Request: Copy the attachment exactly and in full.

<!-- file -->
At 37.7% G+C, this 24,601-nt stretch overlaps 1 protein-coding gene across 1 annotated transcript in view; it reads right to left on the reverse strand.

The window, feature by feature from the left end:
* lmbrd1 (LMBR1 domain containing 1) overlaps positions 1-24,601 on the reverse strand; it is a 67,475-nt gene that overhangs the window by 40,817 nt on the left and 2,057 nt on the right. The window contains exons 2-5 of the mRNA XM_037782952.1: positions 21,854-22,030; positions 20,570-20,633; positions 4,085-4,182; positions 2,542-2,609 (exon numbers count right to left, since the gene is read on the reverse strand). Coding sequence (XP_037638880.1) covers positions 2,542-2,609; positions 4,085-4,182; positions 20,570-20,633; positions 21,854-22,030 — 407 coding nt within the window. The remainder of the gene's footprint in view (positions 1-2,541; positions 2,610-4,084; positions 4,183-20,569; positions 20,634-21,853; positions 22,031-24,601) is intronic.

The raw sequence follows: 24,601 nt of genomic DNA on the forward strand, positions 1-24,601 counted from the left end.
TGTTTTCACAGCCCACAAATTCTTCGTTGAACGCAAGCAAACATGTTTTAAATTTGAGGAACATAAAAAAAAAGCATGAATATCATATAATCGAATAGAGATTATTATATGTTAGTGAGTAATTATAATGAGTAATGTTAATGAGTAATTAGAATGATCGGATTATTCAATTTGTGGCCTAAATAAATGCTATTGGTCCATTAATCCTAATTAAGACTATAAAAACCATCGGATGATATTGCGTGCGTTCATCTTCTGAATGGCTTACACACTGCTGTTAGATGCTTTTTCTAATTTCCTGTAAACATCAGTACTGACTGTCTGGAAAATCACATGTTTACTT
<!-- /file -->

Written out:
At 37.7% G+C, this 24,601-nt stretch overlaps 1 protein-coding gene across 1 annotated transcript in view; it reads right to left on the reverse strand.

The window, feature by feature from the left end:
* lmbrd1 (LMBR1 domain containing 1) overlaps positions 1-24,601 on the reverse strand; it is a 67,475-nt gene that overhangs the window by 40,817 nt on the left and 2,057 nt on the right. The window contains exons 2-5 of the mRNA XM_037782952.1: positions 21,854-22,030; positions 20,570-20,633; positions 4,085-4,182; positions 2,542-2,609 (exon numbers count right to left, since the gene is read on the reverse strand). Coding sequence (XP_037638880.1) covers positions 2,542-2,609; positions 4,085-4,182; positions 20,570-20,633; positions 21,854-22,030 — 407 coding nt within the window. The remainder of the gene's footprint in view (positions 1-2,541; positions 2,610-4,084; positions 4,183-20,569; positions 20,634-21,853; positions 22,031-24,601) is intronic.

The raw sequence follows: 24,601 nt of genomic DNA on the forward strand, positions 1-24,601 counted from the left end.
TGTTTTCACAGCCCACAAATTCTTCGTTGAACGCAAGCAAACATGTTTTAAATTTGAGGAACATAAAAAAAAAGCATGAATATCATATAATCGAATAGAGATTATTATATGTTAGTGAGTAATTATAATGAGTAATGTTAATGAGTAATTAGAATGATCGGATTATTCAATTTGTGGCCTAAATAAATGCTATTGGTCCATTAATCCTAATTAAGACTATAAAAACCATCGGATGATATTGCGTGCGTTCATCTTCTGAATGGCTTACACACTGCTGTTAGATGCTTTTTCTAATTTCCTGTAAACATCAGTACTGACTGTCTGGAAAATCACATGTTTACTT